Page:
Women forging new pathways at the crossroads of peace, security and development in Asia-Pacific
Conflicts in Asia and the Pacific tend to be long-running, inter-generational and localised, and are among factors contributing to the feminisation of poverty in the region. Conflict and development in the region are inextricably linked, explained Kamala Chandrakirana at an official side event as part of the 20-year review of the Beijing Platform for Action, and therefore ESCAP and member states in Asia-Pacific must include issues of conflict and security in discussions of economic and social development.
APWAPS Coordinating Group members, Kamala Chandrakirana and Bandana Rana, of Indonesia and Nepal respectively, contributed to the official panel discussion on “Women and Girls at the Crossroads: The Nexus of Peace and Security with Development” held on 20 November 2014 on the sidelines of the Asian and Pacific Conference on Gender Equality and Women’s Empowerment: Beijing+20 Review in Bangkok, Thailand. The panel of speakers also included Sharon Bhagwan-Rolls, FemLINKPACIFIC Coordinator, and Kate Wallace, a representative of the Australian Government.
Bandana reflected on mechanisms in Nepal to address the peace, security and development nexus. She explained how civil society worked to integrate gender into key policies and structures in the post-conflict and political transition in Nepal. One important instrument has been the National Action Plan for UNSCR 1325. The NAP was developed in a participatory way and women in civil society shaped this as a means to strengthen the government’s accountability. This process also helped to break the mindset that security was a “man’s domain”; it created space for women to initiate dialogue on security with the security forces, government, and within communities.
Bandana also mentioned the importance of regional civil society initiatives such as APWAPS as a forum to expand this process of accountability beyond the national level to regional mechanisms, including Beijing +20 review in the Asia-Pacific. Sharon related this to the Pacific experience, where building on the legacies of the movement for a nuclear-free Pacific, women were able to collaborate and bring about a Regional Action Plan on Women, Peace and Security. Its strength lies with the fact it is not a strategy for 22 Pacific states, but a reflection of the regional concerns and experiences of Pacific women regarding the integrated issues of conflict, security, development and climate change. Its premise is clear, that without the participation of women in policymaking and action on conflict and insecurity, there is no way of preventing the impacts of such issues on women’s lives.
Kamala noted that women’s contributions to peacebuilding in Asia-Pacific often remain invisible. This is not because of a lack of women’s involvement, but a lack of recognition of the broad scope of peacebuilding activities to respond to the diversity of causes, impacts and responses to conflict and the many roles that women play in such activities. Moreover, women’s leadership for peacebuilding is not simply about “a seat at the negotiating table.” After all, women do not wait around for an invitation to be involved in peacebuilding; they are already actively involved in mobilising for peace on a daily basis in conflict and post-conflict communities. Formal spaces for peacebuilding are important and women should be supported in accessing these spaces. However, Kamala stressed that it is crucial that there are grounded movements where women are working together, building analysis and making linkages to build peace in the community and support the formal processes. If women in formal spaces are not part of a grounded movement, then – even if they have a seat at the table – they will not be able to create peace with “women at the center.”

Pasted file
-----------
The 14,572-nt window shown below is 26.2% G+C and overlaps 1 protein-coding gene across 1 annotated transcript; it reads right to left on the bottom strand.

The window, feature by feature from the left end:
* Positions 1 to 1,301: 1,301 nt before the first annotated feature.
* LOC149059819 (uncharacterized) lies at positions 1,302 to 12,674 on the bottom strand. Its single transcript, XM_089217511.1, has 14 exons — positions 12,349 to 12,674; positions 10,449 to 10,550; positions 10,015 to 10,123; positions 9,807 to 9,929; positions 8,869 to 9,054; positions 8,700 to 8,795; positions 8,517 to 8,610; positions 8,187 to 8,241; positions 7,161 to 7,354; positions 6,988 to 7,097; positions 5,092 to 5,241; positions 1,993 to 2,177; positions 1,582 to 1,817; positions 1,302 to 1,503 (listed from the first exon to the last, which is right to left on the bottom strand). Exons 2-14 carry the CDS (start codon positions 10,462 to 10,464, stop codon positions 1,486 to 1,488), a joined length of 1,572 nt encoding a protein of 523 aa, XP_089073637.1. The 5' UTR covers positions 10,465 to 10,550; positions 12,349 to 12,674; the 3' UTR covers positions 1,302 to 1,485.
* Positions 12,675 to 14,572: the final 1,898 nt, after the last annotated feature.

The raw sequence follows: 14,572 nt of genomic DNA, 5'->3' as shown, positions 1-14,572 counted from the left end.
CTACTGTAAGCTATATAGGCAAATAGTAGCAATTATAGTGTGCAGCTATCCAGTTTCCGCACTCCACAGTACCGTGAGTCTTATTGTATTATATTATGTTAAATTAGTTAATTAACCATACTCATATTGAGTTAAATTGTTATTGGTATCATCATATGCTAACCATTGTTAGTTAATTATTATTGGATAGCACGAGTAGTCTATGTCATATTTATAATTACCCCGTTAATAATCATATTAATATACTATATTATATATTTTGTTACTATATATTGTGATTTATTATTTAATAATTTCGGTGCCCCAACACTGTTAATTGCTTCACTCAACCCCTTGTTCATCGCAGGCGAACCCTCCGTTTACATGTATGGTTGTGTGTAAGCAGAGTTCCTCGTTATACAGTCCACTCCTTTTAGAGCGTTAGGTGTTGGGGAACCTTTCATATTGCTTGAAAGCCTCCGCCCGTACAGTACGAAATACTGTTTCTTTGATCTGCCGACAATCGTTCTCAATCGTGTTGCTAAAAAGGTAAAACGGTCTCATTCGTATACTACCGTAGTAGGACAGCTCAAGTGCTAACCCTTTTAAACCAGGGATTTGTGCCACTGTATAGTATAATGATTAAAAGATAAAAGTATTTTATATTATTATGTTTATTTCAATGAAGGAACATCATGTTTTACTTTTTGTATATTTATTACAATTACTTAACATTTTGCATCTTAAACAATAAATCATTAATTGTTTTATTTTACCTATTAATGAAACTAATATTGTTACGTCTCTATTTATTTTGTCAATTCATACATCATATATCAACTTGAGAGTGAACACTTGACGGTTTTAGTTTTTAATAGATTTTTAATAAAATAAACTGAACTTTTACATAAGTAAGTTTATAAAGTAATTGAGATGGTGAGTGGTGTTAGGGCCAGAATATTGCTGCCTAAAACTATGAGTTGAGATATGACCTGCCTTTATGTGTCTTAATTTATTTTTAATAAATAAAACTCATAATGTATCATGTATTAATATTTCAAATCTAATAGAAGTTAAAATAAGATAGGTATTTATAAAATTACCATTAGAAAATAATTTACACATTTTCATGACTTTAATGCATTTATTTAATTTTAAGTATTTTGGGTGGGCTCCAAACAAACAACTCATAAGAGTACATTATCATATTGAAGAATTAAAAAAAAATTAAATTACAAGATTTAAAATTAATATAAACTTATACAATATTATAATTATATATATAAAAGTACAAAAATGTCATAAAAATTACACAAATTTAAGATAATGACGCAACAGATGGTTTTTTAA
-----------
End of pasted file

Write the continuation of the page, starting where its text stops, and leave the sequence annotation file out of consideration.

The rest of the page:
Related to this, panellists discussed the importance of data and documentation to ensure that the stories and experiences of women are recognised and promote accountability. Kamala explained how in the political transition in Indonesia in 1998, women had no formal mechanism to seek accountability for mass sexual violence against minority women. Rather than wait for this kind of mechanism to be instituted, they focused on documenting the experiences of women as a step they could take toward the development of a “home-grown mechanism” and the building blocks for accountability. Kamala mentioned that in this home-grown process, it was significant however, that they utilised international human rights reporting standards. Sharon also reflected on the importance of international instruments and notes that UNSCR 1325, special representatives and also the Arria formula have been useful instruments employed in the Solomon Island peacebuilding process.
Bandana recognised that data and women’s stories have been crucial in Nepal’s transition. In the review of the National Action Plan, women concluded that there was a lack of protection mechanisms, and are now seeking to redress this with a mechanism for women to access justice in a protected manner as part of the new truth and reconciliation commission act.
The panellists concurred on the importance of collecting and validating women’s stories. Kamala also highlighted the need for an approach that goes beyond documentation of violations to new methods that also integrate healing and empowerment into the documentation process.
At the crossroads, we find the emergence of new pathways, forged by a genuine women’s leadership grounded in the peacebuilding of women in communities, a commitment for alliance and movement building, and the creative employment of international frameworks to promote accountability. These pathways are shaped and directed by the experiences of women, their stories and their roles in building peace and security with development.